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Wednesday, December 10, 2008

Retrogression Update: DOLE sees an oversupply of nurses, some work in call centers

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By Bernice Camille Bauzon, Reporter

BE a nurse and see the world—as a flight stewardess.

The Department of Labor and Employment (DOLE) is serious: to ease the oversupply of nurses, it is suggesting to airlines that they hire nurses as in-flight staff.

“This way, in case of emergencies, there will be skilled medical personnel onboard,” says Carmencita Pineda, Labor undersecretary for internal affairs cluster and regional operations.

Labor officials are scrambling for ways to find jobs for some 80,000 to 100,000 nurses who are unemployed—out of the 480,992 registered nurses in the country.

Imagine: just last weekend, 89,252 graduates took the nursing licensure examination.

To ease the glut, the Labor department is also encouraging nurses, especially those who are wary of joining hospitals because of the low salary, to try working in local company settings. This is one slot that is currently hard to fill maybe because “there is no career path there,” Pineda says.

Not only does an unemployed nurse get a job experience that is useful in future resumes, a company nurse gets a much higher salary and steady working hours, usually from 8 a.m. to 5 p.m. while hospital nurses get lower pay and different shifts.

“Local positions for nurses are limited,” Pineda told The Manila Times.

The high number of the unemployed is caused by oversupply. “The projected local demand [for nurses] is 60,000. The demand from the international market is bigger,” Pineda said, but this does not help because the Philippines is producing more nurses than what the market demands.

Working in call centers

And while local hospitals need as much medical personnel as they can get, plenty of registered and highly capable nurses opt to work in other industries like call centers rather than content themselves with the meager earnings of a local nurse.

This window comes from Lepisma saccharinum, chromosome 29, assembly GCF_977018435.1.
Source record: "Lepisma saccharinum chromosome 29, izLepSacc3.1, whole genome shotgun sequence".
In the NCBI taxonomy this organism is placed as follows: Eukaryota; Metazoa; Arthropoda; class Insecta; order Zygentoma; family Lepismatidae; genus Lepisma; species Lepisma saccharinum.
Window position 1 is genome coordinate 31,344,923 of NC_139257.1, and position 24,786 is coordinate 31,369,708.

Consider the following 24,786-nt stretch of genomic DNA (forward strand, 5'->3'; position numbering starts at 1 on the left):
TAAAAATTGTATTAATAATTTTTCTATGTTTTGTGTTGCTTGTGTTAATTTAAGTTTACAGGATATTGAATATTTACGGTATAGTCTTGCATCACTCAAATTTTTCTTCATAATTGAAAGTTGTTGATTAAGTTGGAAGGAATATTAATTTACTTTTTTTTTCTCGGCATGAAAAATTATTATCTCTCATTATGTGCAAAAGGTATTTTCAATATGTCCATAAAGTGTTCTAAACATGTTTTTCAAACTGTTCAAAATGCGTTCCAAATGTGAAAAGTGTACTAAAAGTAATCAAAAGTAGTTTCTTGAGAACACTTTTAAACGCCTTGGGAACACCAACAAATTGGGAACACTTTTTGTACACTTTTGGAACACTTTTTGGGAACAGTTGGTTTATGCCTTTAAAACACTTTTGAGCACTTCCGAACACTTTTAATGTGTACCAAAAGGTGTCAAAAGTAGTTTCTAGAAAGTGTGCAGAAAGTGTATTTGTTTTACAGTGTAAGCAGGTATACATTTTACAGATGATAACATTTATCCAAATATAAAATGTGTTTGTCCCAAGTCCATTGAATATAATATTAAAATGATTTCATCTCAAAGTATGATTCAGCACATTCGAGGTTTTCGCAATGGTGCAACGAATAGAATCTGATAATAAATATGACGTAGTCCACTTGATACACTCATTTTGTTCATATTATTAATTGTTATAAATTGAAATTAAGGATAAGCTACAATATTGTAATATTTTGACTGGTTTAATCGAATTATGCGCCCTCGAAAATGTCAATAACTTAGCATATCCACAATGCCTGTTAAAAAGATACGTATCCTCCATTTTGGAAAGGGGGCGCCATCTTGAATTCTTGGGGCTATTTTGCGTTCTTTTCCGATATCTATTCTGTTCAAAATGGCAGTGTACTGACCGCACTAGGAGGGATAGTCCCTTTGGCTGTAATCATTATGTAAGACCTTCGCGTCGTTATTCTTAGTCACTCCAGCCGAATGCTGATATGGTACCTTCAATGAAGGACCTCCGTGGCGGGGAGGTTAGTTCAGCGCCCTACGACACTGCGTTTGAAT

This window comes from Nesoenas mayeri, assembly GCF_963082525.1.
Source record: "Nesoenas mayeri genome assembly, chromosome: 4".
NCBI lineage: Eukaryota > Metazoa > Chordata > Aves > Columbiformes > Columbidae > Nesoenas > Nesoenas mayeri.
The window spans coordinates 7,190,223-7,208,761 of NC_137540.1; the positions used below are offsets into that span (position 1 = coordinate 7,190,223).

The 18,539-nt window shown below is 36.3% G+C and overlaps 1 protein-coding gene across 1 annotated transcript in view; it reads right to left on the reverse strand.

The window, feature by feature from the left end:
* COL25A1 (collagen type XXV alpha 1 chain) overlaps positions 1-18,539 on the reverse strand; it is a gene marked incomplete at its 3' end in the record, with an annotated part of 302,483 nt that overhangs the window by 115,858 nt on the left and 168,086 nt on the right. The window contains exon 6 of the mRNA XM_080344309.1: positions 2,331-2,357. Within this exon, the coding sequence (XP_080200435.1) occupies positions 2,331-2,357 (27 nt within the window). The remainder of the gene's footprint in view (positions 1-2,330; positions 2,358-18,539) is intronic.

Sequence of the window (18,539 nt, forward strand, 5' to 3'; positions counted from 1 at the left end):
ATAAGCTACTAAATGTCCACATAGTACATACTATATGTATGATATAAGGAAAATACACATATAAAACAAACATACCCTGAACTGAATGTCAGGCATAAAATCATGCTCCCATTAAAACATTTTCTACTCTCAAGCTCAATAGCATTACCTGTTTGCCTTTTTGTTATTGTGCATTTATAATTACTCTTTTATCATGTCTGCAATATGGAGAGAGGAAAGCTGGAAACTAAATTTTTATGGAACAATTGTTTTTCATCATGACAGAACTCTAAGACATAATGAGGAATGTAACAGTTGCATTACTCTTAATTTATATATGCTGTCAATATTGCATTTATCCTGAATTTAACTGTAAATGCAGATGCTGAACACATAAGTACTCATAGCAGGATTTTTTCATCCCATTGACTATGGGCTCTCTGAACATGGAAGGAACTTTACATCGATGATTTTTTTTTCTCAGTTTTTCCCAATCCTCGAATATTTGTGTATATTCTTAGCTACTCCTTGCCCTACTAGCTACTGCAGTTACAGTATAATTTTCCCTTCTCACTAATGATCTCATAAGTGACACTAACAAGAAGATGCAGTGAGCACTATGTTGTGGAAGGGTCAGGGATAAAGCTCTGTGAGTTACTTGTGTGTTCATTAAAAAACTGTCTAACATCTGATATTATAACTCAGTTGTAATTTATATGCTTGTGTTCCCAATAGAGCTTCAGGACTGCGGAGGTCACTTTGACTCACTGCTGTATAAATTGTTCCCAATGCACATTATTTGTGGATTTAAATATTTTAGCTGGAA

The starting salary in call centers is upwards of P15,000 while abroad nurses can receive at least $1,000 a month—both way ahead of about, on average, P10,000 a month nurses are currently paid; new graduates are paid much lower.

”We cannot raise the salaries of our nurses since we have a Salary Standardization Law. The Magna Carta for health workers aims for a salary increase for nurses but it can’t approximate what they’re getting abroad,” Pineda points out.

Overseas hospitals still recruit Filipino nurses in significant numbers but not that much.

No effect from global recession

The global recession has nothing to do with it. “There is no effect. Health care is different. Maybe in terms of demand for commodities, there is an effect but in health care, there’s none,” Pineda said.

Even with the slowdown in the West, many believe that Filipino nurses can still find jobs in other countries like France, Canada, Australia and New Zealand, which have recently opened the doors to Filipino nurses. Recently, employment in Asian and Middle East countries even went up.

In general, however, the deployment of Filipino nurses abroad is declining, according to the Philippine Overseas Employment Administration (POEA).

Only 9,178 new nurses went to other countries last year, with the majority (6,633) going to Saudi Arabia. The United States and United Kingdom—top destinations for Filipino nurses since 2000—registered a dramatic decline in Filipino nurses now deployed there.

The biggest upset was in the UK, the biggest employer of Filipino nurses since 2001 that averaged more than 5,300 recruited nurses a year. Only 38 nurses were deployed to the UK last year.

“Although there are plenty of nursing graduates and licensure passers, none have enough experience to be globally competitive. We don’t have enough training hospitals for them to have clinical experience. And experience is what international hospitals require of nurses,” Pineda said.


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